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 Table of Contents     
CASE REPORT
Year : 2012  |  Volume : 27  |  Issue : 3  |  Page : 199-200  

Sacrococcygeal chordoma: Increased 99m Tc methylene diphosphonate uptake on single photon emission computed tomography/computed tomography bone scintigraphy


1 Department of Nuclear Medicine, Postgraduate Institute of Medical Education and Research, Chandigarh, India
2 Department of Orthopedics, Postgraduate Institute of Medical Education and Research, Chandigarh, India

Date of Web Publication31-May-2013

Correspondence Address:
Anish Bhattacharya
Department of Nuclear Medicine, Postgraduate Institute of Medical Education and Research, Chandigarh-160 012
India
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Source of Support: None, Conflict of Interest: None


DOI: 10.4103/0972-3919.112741

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   Abstract 

Chordoma is a malignant tumor arising from the remnants of the notochord, and is the most frequent primitive tumor of the sacrum. While most sacral tumors show increased concentration of bone-seeking radiopharmaceuticals, chordomas usually exhibit decreased uptake. The authors present an image of a sacrococcygeal chordoma with osteolysis and increased uptake of 99mTc methylene diphosphonate on planar and single photon emission computed tomography/computed tomography bone scintigraphy.

Keywords: Bone scintigraphy, chordoma, sacrococcygeal, single photon emission computed tomography/computed tomography


How to cite this article:
Kamaleshwaran KK, Bhattacharya A, Harisankar CN, Goni V, Mittal BR. Sacrococcygeal chordoma: Increased 99m Tc methylene diphosphonate uptake on single photon emission computed tomography/computed tomography bone scintigraphy. Indian J Nucl Med 2012;27:199-200

How to cite this URL:
Kamaleshwaran KK, Bhattacharya A, Harisankar CN, Goni V, Mittal BR. Sacrococcygeal chordoma: Increased 99m Tc methylene diphosphonate uptake on single photon emission computed tomography/computed tomography bone scintigraphy. Indian J Nucl Med [serial online] 2012 [cited 2019 Nov 14];27:199-200. Available from: http://www.ijnm.in/text.asp?2012/27/3/199/112741


   Introduction Top


Chordoma is a malignant tumor arising from the remnants of the notochord. Chordomas usually exhibit decreased uptake of 99mTc methylene diphosphonate (MDP) on bone scintigraphy.


   Case Report Top


A 37-year-old female patient with non-traumatic back pain for the last 2 months was found to have a soft tissue mass in the sacral region on magnetic resonance imaging, with destruction of the sacrum and coccyx, heterogeneous enhancement of L3-L5 vertebrae and invasion of both iliac bones. A chordoma was diagnosed on ultrasound guided fine needle aspiration. 99mTc MDP whole body bone scintigraphy [Figure 1] showed increased tracer uptake in the sacrum, L5 vertebra and both iliac bones. Hybrid single photon emission computed tomography/computed tomography (SPECT/CT) images of the pelvis showed increased tracer uptake in the sacrum and L5 vertebra with bilateral iliac involvement and extensive corresponding osteolysis [Figure 2].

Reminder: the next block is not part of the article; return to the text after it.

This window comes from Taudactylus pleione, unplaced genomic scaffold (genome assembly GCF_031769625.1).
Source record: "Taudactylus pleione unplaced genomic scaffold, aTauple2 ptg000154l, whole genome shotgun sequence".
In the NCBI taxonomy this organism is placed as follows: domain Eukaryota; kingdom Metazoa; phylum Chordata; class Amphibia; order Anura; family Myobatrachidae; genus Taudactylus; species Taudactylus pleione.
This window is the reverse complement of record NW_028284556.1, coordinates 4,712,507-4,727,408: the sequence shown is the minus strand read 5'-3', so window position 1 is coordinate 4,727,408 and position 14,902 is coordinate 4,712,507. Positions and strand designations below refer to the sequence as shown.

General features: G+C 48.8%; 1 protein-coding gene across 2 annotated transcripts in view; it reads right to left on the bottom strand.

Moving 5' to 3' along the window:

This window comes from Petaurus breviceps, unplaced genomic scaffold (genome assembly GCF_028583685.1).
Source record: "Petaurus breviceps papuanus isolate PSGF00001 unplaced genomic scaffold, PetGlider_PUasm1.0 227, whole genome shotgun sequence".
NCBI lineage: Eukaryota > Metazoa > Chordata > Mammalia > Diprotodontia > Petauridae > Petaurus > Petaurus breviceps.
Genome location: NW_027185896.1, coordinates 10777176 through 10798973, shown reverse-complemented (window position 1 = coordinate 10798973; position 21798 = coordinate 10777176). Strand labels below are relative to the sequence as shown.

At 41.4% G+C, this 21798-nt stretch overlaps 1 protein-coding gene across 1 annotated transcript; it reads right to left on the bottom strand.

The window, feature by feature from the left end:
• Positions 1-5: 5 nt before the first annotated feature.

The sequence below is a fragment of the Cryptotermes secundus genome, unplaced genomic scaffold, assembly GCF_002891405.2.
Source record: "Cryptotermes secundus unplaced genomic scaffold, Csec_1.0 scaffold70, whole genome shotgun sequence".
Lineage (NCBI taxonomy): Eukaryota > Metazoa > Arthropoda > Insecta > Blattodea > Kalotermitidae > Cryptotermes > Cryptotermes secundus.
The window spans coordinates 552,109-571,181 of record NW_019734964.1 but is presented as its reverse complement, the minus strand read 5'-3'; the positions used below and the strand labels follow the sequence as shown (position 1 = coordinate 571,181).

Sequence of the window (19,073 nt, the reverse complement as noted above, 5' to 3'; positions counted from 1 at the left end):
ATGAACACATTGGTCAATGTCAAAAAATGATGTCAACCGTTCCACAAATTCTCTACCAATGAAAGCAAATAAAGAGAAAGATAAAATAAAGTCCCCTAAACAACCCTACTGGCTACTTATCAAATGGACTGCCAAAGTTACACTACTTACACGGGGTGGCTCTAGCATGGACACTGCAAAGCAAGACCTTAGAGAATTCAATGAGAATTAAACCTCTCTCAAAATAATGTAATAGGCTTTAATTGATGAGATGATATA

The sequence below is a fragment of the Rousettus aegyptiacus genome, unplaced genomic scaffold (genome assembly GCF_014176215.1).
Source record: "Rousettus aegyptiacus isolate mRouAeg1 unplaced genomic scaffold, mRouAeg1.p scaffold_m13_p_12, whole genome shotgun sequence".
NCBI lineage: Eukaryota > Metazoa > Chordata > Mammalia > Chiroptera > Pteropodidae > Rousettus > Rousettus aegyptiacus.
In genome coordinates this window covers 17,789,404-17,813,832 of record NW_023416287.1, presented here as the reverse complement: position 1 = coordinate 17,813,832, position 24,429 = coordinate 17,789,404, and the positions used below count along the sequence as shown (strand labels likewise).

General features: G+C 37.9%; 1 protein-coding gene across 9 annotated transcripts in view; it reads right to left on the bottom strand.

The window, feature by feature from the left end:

Figure 1: 99mTc methylene diphosphonate whole body bone scan showing increased tracer uptake in the pelvic bones and L5 vertebra. No other focal abnormality is seen in the skeleton

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Figure 2: Hybrid single photon emission computed tomography/computed tomography images of the pelvis showing increased tracer uptake in the sacrum and L5 vertebra with bilateral iliac bone involvement and corresponding osteolysis

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   Discussion Top


Chordoma is a slow-growing, locally aggressive tumor with a high recurrence rate and tendency to erode bone and soft tissues. [1],[2] The earliest and most common symptom is sacral pain radiating to the legs. On bone scintigraphy photopenia is more common, possibly due to decreased vascular supply of bone or gross lysis of reactive bone. [3],[4],[5] Increased tracer uptake is infrequently reported and may be due to increased vascularity and mitotic activity in the tumor area. [6] Surgical resection remains the primary mode of treatment, [7] with adjuvant chemotherapy used when incomplete resection is suspected. The 5-year and 10-year survival rates are estimated to be 51% and 35% respectively. Chordomas often grow in inaccessible sites with ill-defined margins bordering adjacent soft tissues, making complete excision difficult. Hybrid SPECT/CT may have a role in management by better defining the margins of bony involvement.

 
   References Top

1.McMaster ML, Goldstein AM, Bromley CM, Ishibe N, Parry DM. Chordoma: Incidence and survival patterns in the United States, 1973-1995. Cancer Causes Control 2001;12:1-11.  Back to cited text no. 1
    
2.Gerber S, Ollivier L, Leclère J, Vanel D, Missenard G, Brisse H, et al. Imaging of sacral tumours. Skeletal Radiol 2008;37:277-89.  Back to cited text no. 2
    
3.Shih WJ, Reba RC, Huang TY. Scintigraphic photopenia in sacrococcygeal chordoma. Eur J Nucl Med 1983;8:279-80.  Back to cited text no. 3
    
4.Suga K, Tanaka N, Nakanishi T, Utsumi H, Yamada N. Bone and gallium scintigraphy in sacral chordoma. Report of four cases. Clin Nucl Med 1992;17:206-12.  Back to cited text no. 4
    
5.Rossleigh MA, Smith J, Yeh SD. Scintigraphic features of primary sacral tumors. J Nucl Med 1986;27:627-30.  Back to cited text no. 5
    
6.Trikha V, Gupta V, Kumar R. Increased uptake in Tc-99m MDP scan of sacral chordoma: An unusual presentation. Clin Nucl Med 2004;29:562-3.  Back to cited text no. 6
    
7.Yonemoto T, Tatezaki S, Takenouchi T, Ishii T, Satoh T, Moriya H. The surgical management of sacrococcygeal chordoma. Cancer 1999;85:878-83.  Back to cited text no. 7
    


    Figures

  [Figure 1], [Figure 2]



 

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